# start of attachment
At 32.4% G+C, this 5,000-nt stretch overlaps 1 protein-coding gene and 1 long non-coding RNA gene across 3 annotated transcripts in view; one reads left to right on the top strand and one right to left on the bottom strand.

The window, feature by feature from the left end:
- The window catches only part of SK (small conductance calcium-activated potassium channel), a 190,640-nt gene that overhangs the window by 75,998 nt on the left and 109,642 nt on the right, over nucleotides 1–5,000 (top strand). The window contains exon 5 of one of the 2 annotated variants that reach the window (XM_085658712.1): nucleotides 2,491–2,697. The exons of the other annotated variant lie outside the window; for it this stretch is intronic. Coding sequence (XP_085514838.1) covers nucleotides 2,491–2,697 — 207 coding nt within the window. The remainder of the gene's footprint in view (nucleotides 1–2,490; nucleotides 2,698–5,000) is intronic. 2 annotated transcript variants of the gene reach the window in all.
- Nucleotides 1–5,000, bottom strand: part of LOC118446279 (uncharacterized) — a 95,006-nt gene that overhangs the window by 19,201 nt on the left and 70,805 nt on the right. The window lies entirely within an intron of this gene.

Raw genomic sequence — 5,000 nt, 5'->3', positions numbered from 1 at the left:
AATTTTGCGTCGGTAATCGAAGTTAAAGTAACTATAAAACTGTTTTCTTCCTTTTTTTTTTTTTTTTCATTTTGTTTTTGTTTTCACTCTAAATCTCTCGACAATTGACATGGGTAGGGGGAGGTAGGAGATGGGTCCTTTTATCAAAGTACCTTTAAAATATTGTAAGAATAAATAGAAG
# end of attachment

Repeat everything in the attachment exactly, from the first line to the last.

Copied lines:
At 32.4% G+C, this 5,000-nt stretch overlaps 1 protein-coding gene and 1 long non-coding RNA gene across 3 annotated transcripts in view; one reads left to right on the top strand and one right to left on the bottom strand.

The window, feature by feature from the left end:
- The window catches only part of SK (small conductance calcium-activated potassium channel), a 190,640-nt gene that overhangs the window by 75,998 nt on the left and 109,642 nt on the right, over nucleotides 1–5,000 (top strand). The window contains exon 5 of one of the 2 annotated variants that reach the window (XM_085658712.1): nucleotides 2,491–2,697. The exons of the other annotated variant lie outside the window; for it this stretch is intronic. Coding sequence (XP_085514838.1) covers nucleotides 2,491–2,697 — 207 coding nt within the window. The remainder of the gene's footprint in view (nucleotides 1–2,490; nucleotides 2,698–5,000) is intronic. 2 annotated transcript variants of the gene reach the window in all.
- Nucleotides 1–5,000, bottom strand: part of LOC118446279 (uncharacterized) — a 95,006-nt gene that overhangs the window by 19,201 nt on the left and 70,805 nt on the right. The window lies entirely within an intron of this gene.

Raw genomic sequence — 5,000 nt, 5'->3', positions numbered from 1 at the left:
AATTTTGCGTCGGTAATCGAAGTTAAAGTAACTATAAAACTGTTTTCTTCCTTTTTTTTTTTTTTTTCATTTTGTTTTTGTTTTCACTCTAAATCTCTCGACAATTGACATGGGTAGGGGGAGGTAGGAGATGGGTCCTTTTATCAAAGTACCTTTAAAATATTGTAAGAATAAATAGAAG